Try carrying a few different friction calls with different strikers to mix up the tone, or mastering several different mouth call techniques to change it up while you’re on the hunt.

Observe live turkeys, then mimic them

One of the biggest mistakes many new turkey hunters make is spending all of their time studying the calling techniques of other hunters, not real turkeys.

Yes, there are many valuable things you can learn from some of the best callers in the world.  Mastering a realistic yelp and cluck are two fundamentals that will take you far while you’re hunting, but those aren’t the only noises you should have in your arsenal.

Wild turkeys make all sorts of sounds in different combinations when they’re communicating with each other. Hearing this conversation first-hand can give you a leg up during the hunting season.

 Find recordings online of groups of turkeys, or observe how a large group interacts next time you’re out in the wild. Try to mimic their noises, even if they don’t sound like the textbook definition of a good turkey call.

Remember, you’re trying to impress turkeys, not your fellow hunters with your calling skills. Sometimes, less polished is better.

Learn to speak turkey

At a basic level, it’s relatively easy to determine if a turkey likes the sounds you’re making. He’ll either respond by gobbling back at you, or he won’t issue a verbal response. But just because he responds doesn’t always mean that you’re saying something that will result in action.

While you’ll never know precisely what a turkey is saying, pay attention to both its verbal responses in combination with its actions to determine if he’s getting the message. For example, if a gobbler is consistently answering your call but hasn’t made a move in your direction, likely, what you’re saying isn’t something that they think requires action.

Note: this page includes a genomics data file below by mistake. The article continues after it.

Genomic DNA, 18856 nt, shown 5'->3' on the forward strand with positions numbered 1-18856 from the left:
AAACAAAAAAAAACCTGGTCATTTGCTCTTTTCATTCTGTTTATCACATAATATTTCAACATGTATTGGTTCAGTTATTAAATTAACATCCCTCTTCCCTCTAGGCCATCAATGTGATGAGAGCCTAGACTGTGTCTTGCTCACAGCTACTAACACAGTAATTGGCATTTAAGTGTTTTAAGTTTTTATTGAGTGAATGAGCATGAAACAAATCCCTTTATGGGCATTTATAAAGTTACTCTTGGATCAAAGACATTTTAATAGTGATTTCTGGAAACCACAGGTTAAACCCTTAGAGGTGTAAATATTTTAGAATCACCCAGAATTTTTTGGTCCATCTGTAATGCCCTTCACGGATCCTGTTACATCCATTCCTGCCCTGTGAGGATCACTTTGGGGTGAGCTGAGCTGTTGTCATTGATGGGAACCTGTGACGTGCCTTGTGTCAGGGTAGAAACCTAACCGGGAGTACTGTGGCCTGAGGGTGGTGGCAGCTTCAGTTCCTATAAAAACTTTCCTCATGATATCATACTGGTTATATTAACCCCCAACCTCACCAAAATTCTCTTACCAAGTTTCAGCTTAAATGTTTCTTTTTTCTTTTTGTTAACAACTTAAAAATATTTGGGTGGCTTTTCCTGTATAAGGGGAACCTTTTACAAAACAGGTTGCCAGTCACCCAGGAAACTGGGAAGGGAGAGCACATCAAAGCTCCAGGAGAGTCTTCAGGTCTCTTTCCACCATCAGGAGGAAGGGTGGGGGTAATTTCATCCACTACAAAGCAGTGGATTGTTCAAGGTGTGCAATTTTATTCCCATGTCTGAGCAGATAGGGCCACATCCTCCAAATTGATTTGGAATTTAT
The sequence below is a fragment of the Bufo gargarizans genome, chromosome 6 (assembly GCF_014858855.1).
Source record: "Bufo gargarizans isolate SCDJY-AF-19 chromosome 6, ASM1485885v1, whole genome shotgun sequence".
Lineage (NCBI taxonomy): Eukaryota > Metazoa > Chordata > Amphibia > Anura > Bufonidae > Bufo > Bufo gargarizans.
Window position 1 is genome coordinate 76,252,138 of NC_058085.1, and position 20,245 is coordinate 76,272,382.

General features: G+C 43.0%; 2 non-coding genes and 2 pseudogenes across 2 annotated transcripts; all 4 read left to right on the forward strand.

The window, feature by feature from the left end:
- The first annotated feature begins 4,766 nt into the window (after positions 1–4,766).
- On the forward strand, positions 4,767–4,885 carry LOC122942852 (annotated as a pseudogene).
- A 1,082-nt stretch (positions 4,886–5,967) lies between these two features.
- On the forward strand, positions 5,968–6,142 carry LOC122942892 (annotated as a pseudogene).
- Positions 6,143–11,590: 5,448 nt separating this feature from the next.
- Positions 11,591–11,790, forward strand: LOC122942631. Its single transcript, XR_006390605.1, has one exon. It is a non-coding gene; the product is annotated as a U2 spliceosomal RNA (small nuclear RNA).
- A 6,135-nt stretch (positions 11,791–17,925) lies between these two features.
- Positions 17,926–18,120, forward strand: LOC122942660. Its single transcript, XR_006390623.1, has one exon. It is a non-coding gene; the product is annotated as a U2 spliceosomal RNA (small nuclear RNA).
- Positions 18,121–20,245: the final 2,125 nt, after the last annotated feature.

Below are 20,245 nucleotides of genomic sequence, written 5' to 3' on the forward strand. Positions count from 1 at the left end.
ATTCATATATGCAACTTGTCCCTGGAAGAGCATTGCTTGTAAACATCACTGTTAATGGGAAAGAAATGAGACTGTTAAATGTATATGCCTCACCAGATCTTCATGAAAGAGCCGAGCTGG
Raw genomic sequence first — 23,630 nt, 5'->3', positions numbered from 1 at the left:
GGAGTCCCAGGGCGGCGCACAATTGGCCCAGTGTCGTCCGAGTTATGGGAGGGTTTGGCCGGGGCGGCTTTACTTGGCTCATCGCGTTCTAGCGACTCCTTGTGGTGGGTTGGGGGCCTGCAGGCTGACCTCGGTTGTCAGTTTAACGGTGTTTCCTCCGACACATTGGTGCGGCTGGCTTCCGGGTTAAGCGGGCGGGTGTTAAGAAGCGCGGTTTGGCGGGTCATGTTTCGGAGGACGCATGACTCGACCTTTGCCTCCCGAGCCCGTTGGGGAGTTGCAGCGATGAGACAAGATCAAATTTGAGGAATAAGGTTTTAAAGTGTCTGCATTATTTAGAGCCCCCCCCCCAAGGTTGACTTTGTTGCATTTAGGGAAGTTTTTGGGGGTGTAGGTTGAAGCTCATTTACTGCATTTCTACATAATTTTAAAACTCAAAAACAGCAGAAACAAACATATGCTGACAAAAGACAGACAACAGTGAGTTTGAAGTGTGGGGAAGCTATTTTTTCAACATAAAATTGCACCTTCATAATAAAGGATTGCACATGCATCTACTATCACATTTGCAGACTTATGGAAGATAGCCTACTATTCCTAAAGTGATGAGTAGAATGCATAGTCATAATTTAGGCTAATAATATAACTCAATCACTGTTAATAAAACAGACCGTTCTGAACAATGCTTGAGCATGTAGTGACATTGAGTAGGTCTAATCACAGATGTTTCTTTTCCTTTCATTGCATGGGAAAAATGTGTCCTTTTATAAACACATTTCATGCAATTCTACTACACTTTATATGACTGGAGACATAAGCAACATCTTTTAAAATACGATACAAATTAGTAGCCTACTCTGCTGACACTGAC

It isn’t always easy to tweak your message to get results, but it’s what will give you a leg up over other hunters. For example, if you’re calling a turkey who is gobbling at you from a limb and returning your call over and over but not moving from their perch, they might think you’re saying you’re coming to him. Change your cadence and tone to see if it produces a different response. 

Even if you don’t understand the exact words that are being said, you can gauge if you’re communicating effectively by a change in action and results. When it turns in your favor, that’s when you know you’re speaking turkey.

Related: Check out our picks for the best hunting blinds

Practice to master the season

They say practice makes perfect for a reason, and turkey calling is no exception. Invest time into learning a diverse series of calls, mastering your cadence, and studying the effect the calls have on turkeys, and you’ll improve your technique this season.


About the Author

Trey is a lifelong hunter and avid camper. He lives outside Denver, CO with his wife Kaci and their lab mix Ziggy. They spend as much time as possible outdoors - hunting, fishing, and camping.